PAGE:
I feel such a sense of loss when I think of the great, unwritten poems that took a backseat to polished floors – Brigid Schulte
There’s an essay doing the rounds, it’s called A Woman’s Greatest Enemy? A Lack Of Time For Herself and it’s by Brigid Schulte. It took me days to find the time to read the whole thing properly, obviously. Yes. It’s easy to find the joke, the laugh-at-me, look-at-me woman who’s writing about being too busy to find time to write. Only it’s not funny. Not at all.
I had even prepared some vaguely amusing stuff – a breakdown of the where my precious time is going including:
- Failing to sleep due to hot flush
- Failing to sleep due to chills
- Failing to find mouse
- Googling exact age Frances Milton Trollope began writing to support her family (53)
- List writing
- Failing to cross items off list
- New list writing
- Searching Messenger, Email, Whatsapp and text to find the conversation you could swear you were having with your friend
- List highlighting and underlining with various coloured pens
- Searching house for lost item
- Searching house for source of smell
- Searching house for inspiration
- Having that same conversation again
- Failing to find inspiration
- Researching the purchase and modification of shipping containers to create Room Of One’s Own
- Going back upstairs for that thing
- Working full time (on average 10% longer than contracted hours)
- Researching imposter syndrome
But then I did find the time. I sat down to read the article – the whole thing – and it made me cry.
There’s no greater agony than bearing an untold story inside you – Maya Angelou
She was right in so many things. Stuck stories hurt. I can feel mine congealing and clogging with the standard-issue women’s guilt and frustration. You know… the stuff that says you’re not worthy if you don’t look a certain way, don’t love properly, don’t parent a certain way (or, even, parent at all).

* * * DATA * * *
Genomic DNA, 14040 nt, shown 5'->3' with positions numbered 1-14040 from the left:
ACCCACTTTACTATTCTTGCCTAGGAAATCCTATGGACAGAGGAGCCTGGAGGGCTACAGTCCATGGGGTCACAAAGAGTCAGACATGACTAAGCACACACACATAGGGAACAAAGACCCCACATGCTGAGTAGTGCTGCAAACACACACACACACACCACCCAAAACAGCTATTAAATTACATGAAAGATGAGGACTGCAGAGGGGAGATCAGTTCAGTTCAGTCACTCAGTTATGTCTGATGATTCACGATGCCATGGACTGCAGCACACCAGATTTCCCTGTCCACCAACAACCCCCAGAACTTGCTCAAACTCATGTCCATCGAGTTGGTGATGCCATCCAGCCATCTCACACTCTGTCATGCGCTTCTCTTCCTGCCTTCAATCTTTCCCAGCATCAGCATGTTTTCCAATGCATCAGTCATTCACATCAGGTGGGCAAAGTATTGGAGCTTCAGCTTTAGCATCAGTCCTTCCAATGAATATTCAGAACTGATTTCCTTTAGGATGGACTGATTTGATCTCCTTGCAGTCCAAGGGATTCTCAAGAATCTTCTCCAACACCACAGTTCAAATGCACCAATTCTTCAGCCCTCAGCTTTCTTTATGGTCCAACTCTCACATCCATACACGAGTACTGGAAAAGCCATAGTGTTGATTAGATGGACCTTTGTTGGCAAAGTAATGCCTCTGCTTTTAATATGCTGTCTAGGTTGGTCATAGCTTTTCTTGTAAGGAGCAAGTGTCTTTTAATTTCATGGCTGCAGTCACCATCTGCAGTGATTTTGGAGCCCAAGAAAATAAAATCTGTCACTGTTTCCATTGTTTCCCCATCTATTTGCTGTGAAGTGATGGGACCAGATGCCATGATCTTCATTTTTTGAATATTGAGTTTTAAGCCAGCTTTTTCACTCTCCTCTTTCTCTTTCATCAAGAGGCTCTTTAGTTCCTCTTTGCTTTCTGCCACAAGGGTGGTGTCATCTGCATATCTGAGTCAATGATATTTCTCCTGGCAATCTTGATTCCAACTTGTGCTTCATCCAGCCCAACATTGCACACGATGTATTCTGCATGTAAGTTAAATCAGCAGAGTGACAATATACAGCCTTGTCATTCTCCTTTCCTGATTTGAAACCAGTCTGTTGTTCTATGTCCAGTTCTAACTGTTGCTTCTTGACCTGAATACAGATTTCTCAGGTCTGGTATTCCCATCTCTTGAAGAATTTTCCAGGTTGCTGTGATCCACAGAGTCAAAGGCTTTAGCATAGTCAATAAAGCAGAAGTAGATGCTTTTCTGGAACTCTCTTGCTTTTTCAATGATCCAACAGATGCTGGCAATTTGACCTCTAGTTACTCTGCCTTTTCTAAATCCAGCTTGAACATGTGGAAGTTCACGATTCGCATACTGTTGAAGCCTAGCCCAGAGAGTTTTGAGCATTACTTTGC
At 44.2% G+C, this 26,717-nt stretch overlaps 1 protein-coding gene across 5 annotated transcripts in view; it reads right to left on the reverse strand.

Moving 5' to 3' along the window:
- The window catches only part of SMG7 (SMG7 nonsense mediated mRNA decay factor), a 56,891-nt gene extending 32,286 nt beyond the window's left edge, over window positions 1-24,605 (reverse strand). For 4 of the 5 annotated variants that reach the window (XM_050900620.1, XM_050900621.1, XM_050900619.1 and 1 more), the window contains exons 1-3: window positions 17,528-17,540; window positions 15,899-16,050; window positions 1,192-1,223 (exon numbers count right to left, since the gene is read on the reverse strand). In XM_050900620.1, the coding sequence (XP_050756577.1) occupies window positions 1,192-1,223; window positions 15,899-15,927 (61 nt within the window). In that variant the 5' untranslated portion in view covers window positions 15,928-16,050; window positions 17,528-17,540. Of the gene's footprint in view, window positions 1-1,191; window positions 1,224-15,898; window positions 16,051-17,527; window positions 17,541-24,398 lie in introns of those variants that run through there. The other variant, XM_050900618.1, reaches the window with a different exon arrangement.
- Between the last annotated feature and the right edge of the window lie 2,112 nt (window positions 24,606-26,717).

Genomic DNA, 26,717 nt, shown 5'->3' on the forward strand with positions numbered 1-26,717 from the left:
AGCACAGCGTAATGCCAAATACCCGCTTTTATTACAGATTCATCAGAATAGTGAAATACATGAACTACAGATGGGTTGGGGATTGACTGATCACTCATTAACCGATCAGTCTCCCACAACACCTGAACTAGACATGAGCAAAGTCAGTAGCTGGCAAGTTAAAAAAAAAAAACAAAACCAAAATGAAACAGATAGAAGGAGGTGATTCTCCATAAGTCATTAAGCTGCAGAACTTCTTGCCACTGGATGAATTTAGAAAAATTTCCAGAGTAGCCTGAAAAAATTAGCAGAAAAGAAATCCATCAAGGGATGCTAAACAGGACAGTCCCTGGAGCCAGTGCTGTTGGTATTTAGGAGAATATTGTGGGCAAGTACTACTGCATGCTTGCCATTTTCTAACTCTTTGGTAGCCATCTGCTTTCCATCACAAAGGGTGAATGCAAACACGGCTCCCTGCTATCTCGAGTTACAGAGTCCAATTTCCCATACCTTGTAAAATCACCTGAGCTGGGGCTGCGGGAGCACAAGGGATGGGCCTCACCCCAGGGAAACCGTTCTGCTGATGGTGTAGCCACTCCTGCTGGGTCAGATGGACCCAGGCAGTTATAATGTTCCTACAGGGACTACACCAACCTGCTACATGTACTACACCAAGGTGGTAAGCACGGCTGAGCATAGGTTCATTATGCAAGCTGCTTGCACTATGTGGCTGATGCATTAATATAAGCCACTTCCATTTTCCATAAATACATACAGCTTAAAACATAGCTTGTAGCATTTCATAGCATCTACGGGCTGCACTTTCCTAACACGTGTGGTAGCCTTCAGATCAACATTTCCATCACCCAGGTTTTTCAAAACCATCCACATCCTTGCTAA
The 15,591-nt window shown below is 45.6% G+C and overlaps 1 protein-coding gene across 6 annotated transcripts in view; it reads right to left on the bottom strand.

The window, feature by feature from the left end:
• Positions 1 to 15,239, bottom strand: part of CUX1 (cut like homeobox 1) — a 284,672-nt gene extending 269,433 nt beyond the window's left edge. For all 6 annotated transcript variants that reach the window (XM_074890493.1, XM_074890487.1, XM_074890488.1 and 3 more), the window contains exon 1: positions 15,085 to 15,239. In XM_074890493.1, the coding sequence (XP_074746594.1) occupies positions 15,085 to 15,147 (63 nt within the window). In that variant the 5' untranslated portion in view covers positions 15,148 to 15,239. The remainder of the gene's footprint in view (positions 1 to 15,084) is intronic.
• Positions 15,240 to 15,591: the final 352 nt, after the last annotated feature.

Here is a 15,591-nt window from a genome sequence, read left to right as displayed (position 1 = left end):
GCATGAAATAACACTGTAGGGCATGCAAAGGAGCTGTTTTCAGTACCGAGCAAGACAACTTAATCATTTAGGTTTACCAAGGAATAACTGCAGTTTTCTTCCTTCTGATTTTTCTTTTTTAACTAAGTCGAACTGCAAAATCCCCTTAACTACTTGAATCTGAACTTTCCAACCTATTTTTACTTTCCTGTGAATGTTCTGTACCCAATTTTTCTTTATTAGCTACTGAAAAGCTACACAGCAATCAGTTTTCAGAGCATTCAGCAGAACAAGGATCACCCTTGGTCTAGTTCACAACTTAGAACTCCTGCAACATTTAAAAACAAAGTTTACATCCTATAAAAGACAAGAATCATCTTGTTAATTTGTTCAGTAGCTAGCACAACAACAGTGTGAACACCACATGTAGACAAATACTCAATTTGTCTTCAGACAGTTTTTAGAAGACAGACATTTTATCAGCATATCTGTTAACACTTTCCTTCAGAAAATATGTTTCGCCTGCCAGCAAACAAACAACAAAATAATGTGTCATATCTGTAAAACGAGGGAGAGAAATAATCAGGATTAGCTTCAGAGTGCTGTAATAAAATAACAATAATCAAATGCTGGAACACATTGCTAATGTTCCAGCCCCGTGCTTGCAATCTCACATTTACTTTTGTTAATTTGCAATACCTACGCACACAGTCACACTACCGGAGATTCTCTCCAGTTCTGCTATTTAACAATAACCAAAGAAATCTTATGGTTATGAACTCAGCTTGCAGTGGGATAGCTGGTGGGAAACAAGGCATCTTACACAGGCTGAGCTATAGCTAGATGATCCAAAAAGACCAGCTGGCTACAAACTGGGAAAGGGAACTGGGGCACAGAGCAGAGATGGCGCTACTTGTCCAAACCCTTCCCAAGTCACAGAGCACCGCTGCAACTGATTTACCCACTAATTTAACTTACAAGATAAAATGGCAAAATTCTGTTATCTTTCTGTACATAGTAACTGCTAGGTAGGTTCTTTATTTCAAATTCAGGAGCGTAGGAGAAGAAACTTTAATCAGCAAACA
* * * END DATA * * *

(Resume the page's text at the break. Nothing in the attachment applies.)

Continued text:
Dear Lord, all this fuss and wailing for what? For creating something that might not even be any good. Yeah, probably, almost certainly, average, derivative, not worth it and, frankly, a bit rubbish. Blood, sweat, tears and unwashed floors to deprive my family of home-cooked, wholesome attention. Yes, and, meanwhile, I know there’s much to be grateful for, #firstworldproblem, there are starving children elsewhere. HOW CAN I BE SO SELFISH?
I wonder if we also feel we don’t deserve to tell our untold stories, that they may not be as worth listening to – Brigid Schulte
But, listen, this is me – my one life (that’s passing at a frankly terrifying speed) – my one not-a-rehearsal shot. When it comes down to it, stories might be all I’ve got. They may be the best thing – the only thing – I can offer this marvelously imperfect world. My contribution.
When I die, will anyone care that I didn’t finish that report on time; that the house was dirty; that I was dutiful; that I conserved my energy; that I tried really hard not to upset anyone; that I made a beautiful list but failed to cross anything off? That I was doing my best but it wasn’t enough? Will any of it matter even a jot? No, it won’t.
I’m not planning to go anywhere near my own coffin for a very long time, but I know that (even if I wasn’t already annoyed about being dead) I’d be really really upset if I had a casketful of untold stories to keep me company in the afterlife. They’re no bloody good there.